Around the world, IT professionals and management on all levels are being
asked the same challenging questions:
- Does our company have a strategy regarding wireless computing?
- Is this technology ready for deployment, or is it too early?
- Can we integrate wireless applications with our existing enterprise
- Will it be affordable? How can we calculate the ROI?
- Should we focus on wireless automation of enterprise communication,
or on using mobile business information to better serve our customers?
At the same time, service providers for
the new economy - telephone companies, cellular carriers, Internet service
providers, etc. - are struggling with the same types of questions:
- How should my company play into this new technology?
- Can the company survive without deep involvement in 3G1
- If we offer Internet portals today for desktop technology, do they
have to evolve into portals for personalized, mobile, and "tiny-access"
handheld devices, too?
With new devices popping up every few months,
difficult choices in development environments, and different ways to deal
with the requirements of mobile applications, it has been difficult to
see a clear path for bringing advanced wireless services - including data
and voice - to the market. mySAP Mobile Business changes all this.
mySAP Mobile Business is SAP's methodology
and technology that brings selected mySAP.com content to the wireless
network. It allows IT professionals to move their enterprises to this
new technology with a high degree of simple, incremental implementation,
while at the same time protecting the company's current technology landscape,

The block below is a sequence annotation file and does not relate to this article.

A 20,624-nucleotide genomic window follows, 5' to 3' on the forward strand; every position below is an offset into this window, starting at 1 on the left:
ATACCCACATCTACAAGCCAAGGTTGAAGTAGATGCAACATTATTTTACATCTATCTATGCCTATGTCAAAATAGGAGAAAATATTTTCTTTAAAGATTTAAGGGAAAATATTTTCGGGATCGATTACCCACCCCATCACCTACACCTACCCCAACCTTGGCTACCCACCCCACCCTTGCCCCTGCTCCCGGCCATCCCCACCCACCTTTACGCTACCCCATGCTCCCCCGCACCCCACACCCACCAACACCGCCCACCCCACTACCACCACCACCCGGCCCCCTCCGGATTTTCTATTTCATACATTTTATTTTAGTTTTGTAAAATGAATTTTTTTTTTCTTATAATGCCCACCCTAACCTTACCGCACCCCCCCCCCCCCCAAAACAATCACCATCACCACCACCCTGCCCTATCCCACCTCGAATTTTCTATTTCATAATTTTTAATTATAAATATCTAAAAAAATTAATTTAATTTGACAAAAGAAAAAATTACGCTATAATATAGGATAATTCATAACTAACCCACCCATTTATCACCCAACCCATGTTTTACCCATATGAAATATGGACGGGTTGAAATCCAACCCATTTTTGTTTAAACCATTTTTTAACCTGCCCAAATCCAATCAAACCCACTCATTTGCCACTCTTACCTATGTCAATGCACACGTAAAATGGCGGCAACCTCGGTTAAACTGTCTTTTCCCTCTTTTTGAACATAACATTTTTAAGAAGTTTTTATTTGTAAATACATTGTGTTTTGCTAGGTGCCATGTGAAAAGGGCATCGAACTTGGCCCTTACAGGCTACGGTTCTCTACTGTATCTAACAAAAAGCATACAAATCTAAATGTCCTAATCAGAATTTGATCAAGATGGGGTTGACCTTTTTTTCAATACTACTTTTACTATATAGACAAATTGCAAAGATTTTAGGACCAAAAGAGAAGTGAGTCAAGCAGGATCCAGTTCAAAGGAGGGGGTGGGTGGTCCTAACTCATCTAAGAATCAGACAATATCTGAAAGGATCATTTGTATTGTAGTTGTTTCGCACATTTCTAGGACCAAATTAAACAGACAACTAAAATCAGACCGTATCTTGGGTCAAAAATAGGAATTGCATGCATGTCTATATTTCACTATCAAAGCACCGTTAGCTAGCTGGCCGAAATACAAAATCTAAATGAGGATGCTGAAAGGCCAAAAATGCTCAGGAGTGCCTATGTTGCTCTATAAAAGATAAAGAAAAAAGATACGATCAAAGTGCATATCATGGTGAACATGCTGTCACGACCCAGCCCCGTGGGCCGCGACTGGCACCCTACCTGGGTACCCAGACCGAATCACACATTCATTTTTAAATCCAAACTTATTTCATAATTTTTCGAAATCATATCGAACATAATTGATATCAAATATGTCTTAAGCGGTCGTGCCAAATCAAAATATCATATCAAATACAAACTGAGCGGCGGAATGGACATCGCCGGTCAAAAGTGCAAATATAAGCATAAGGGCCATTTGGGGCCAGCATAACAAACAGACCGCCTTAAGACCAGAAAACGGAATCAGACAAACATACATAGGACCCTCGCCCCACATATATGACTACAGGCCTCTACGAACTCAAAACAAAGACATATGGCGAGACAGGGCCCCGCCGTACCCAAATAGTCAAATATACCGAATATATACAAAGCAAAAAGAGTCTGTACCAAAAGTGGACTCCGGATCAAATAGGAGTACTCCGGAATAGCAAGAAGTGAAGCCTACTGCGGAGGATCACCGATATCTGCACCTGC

investments, and skills.
By using a proven standard architecture,
mySAP Mobile Business allows an enterprise to fully concentrate on the
benefits of wireless technology: personalization, usability, and return-on-investment.
For application service providers (ASPs), the openness and architectural
flexibility of mySAP Mobile Business also provides a great opportunity
to deliver wireless services to those mid-tier and niche enterprises that
are still hesitant to deal with wireless technology on a larger scale.
The View from Here: The Rich Future of Wireless Computing
Wireless computing is the natural follow-up to the Internet. It builds
on current technologies and practices, and it will eventually grow to
reach practically everybody. Just look at what's being said about the
present and future of wireless computing.
By the end of next year, virtually all
wireless phones will eventually become "smart phones" incorporating some
form of Internet browser. Companies are now specializing in and even dominating
this area, and phone manufacturers and analysts are providing stable forecasts
for the spread of wireless devices accessing the Internet - to the point
where these devices will exceed conventional wireline devices, such as
PCs, by 2003 or 2004.
The numbers and types of users of wireless
technology has grown dramatically (see Figure 1). The number of
users of smart phones is expected to grow to more than 200 million by
||The Growth of Wireless Technology and Types of Users
A common concern is the variety of approaches
to enabling wireless technology visible around the world. Bluetooth technology
for wireless integration of devices is one of the important buzzwords
in this arena. Another is WAP - the Wireless Application Protocol.
Bringing the Internet to mobile devices
is exactly the purpose of WAP, as it has been defined by the industry-led
WAP Forum.2 The WAP Forum cooperates with the
Internet standardization body W3C,3 so that
WAP has some of the characteristics of a true standard. Future evolution
of WAP is clearly going to be the basis for wireless connected devices
in a wide area network.
In addition to phone devices, PDAs (personal
digital assistants) are gaining a growing market and high respect (even
cachet!) with professional users. These devices are linked to backbone
systems, either via wireless networks or through the cradle synchronization
technology that has been available for a number of years.
When it comes to the business world, analysts
agree that the ranks of mobile users will only increase. The Yankee Group
expects the number of remote and mobile employees is likely to double